Do you know the Abraham-Hicks Placemat Process?
It’s the most amazing tool you could possibly have in your tool box when you often feel overwhelmed by to-do lists. It works wonders for giving you stress relief.
The fact is, we lead linear lives. No matter how skilled we may think we are at multi-tasking, we can only be in one place at the same time. And we really can only do one task properly at each moment.
We may be able to alternate our attention back and forth, and sometimes this may be necessary, but for most of us it increases stress and for some of us it gets us nowhere fast.
So what’s the placemat process? It’s based on the idea that we can only do so much and still be effective, and that we don’t really have to do all of it. There’s a force out there greater than us that helps us out.
Have you ever noticed that some things you just didn’t get to seemed to take care of themselves in miraculous ways? Or they didn’t seem all that important anymore? Or you got a chance to do them much later and it was okay?
Those are all signs that something greater than us is helping us and guiding our subconscious. The main thing is that we must stop stressing. And the placemat process helps with that.
Here are the instructions:
Get a big piece of paper (placemat size works well):
Draw a line down the middle.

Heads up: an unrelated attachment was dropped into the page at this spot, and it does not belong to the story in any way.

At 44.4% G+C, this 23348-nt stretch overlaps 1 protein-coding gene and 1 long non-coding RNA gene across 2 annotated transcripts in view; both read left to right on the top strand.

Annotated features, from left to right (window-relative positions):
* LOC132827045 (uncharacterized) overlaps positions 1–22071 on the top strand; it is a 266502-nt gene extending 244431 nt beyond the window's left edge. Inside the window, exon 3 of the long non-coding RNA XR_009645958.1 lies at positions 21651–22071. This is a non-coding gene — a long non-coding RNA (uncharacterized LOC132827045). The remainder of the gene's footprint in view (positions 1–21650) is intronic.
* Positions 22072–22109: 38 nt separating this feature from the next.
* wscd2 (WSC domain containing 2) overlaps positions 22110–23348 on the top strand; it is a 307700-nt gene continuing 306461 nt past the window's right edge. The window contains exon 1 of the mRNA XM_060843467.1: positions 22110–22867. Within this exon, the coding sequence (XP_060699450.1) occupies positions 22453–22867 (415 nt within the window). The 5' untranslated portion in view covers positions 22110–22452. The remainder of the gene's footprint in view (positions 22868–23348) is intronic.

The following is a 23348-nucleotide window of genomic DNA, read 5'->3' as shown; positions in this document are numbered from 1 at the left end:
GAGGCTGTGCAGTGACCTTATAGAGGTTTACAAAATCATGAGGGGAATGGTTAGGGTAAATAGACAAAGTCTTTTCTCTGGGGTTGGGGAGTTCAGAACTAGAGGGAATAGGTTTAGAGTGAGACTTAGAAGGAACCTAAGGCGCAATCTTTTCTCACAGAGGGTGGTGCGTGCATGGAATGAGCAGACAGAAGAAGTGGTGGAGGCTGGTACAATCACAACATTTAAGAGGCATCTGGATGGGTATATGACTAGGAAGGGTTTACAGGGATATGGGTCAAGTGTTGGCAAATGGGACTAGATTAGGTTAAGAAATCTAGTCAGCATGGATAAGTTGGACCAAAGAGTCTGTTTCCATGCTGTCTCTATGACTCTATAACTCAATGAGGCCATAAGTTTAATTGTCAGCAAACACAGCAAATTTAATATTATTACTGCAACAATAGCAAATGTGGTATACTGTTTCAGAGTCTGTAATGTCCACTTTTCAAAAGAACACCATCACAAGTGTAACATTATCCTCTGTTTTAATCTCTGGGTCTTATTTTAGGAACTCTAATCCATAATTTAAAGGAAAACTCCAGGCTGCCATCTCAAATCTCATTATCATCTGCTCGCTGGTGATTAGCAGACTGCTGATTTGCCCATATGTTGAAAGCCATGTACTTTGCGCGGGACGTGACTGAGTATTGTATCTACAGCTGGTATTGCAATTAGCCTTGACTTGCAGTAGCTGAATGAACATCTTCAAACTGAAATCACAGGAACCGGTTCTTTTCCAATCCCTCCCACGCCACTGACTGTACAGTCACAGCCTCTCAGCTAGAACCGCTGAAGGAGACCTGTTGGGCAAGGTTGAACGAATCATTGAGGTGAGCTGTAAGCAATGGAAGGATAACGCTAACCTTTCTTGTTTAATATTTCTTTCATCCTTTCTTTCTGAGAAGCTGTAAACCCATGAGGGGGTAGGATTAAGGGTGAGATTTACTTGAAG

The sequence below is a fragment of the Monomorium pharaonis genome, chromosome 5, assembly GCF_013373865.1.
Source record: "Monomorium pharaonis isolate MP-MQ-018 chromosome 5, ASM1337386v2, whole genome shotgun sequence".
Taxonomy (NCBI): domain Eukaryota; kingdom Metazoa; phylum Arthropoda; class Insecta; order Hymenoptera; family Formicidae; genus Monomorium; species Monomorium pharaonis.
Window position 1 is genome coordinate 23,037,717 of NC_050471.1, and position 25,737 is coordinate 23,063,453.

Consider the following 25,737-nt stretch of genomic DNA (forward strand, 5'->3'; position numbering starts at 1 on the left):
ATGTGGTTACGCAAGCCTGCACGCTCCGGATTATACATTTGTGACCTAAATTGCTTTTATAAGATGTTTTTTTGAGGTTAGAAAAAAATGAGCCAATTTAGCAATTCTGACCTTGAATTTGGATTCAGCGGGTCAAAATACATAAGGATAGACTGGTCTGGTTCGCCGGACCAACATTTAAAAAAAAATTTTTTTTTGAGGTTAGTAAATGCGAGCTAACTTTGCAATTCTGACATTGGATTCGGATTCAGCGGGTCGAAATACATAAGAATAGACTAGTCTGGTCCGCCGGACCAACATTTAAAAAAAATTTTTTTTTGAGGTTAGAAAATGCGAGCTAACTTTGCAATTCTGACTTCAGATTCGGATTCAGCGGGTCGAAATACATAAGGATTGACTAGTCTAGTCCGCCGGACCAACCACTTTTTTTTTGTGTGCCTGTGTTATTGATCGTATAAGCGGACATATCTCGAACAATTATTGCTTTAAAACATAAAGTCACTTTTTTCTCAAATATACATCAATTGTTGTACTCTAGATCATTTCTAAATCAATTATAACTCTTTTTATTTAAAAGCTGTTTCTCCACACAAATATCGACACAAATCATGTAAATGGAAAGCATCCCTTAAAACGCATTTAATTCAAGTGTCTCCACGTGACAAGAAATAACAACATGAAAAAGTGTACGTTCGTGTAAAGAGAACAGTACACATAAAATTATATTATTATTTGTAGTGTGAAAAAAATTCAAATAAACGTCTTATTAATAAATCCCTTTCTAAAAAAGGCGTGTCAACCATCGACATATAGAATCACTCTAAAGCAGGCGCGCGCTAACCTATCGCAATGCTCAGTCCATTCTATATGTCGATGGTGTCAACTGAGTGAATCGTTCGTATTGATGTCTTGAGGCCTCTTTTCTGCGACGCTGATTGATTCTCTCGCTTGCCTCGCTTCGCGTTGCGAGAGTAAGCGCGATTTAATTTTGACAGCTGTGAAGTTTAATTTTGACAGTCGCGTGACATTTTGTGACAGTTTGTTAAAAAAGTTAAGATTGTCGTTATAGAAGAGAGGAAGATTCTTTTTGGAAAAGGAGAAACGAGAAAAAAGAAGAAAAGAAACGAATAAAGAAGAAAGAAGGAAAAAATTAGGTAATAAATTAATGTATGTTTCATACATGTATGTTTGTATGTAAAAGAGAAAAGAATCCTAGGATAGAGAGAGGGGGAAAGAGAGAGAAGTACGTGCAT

Write a reasonable number of items that you MUST get done today on the left side. Title that section: Things I will do today.
Write everything else that you think you ought to get done etc. on the other side. Title that section: Things I’m turning over to the universe.
And then just do the things on your list.
Also keep track of how many of the Universe’s list will get done. You may be surprised.
You can read about the Abraham Hicks placemat process in “Ask and it is given” by Jerry and Esther Hicks, and in many other of their publications.
If you’re in internet marketing or another fast-paced line of work where you feel like you have to get a tremendous amount done, you may also want to check out
It’s written by a former Buddhist monk, it’s quite amazing, and I’m very excited to be able to offer it to you:
Don’t forget — there’s only one you and you need to take care of yourself, which includes pacing yourself and allowing yourself rest when you need it, to be able to do what you need to do and to fulfill your destiny.
Have a wonderful and relaxed day, and do give the placemat process a go if you haven’t already.
You may find it’s the greatest stress management tool you’ll have ever found. Because much stress comes from time “running away from us” and us trying to keep up.
Elisabeth, aka Dr. K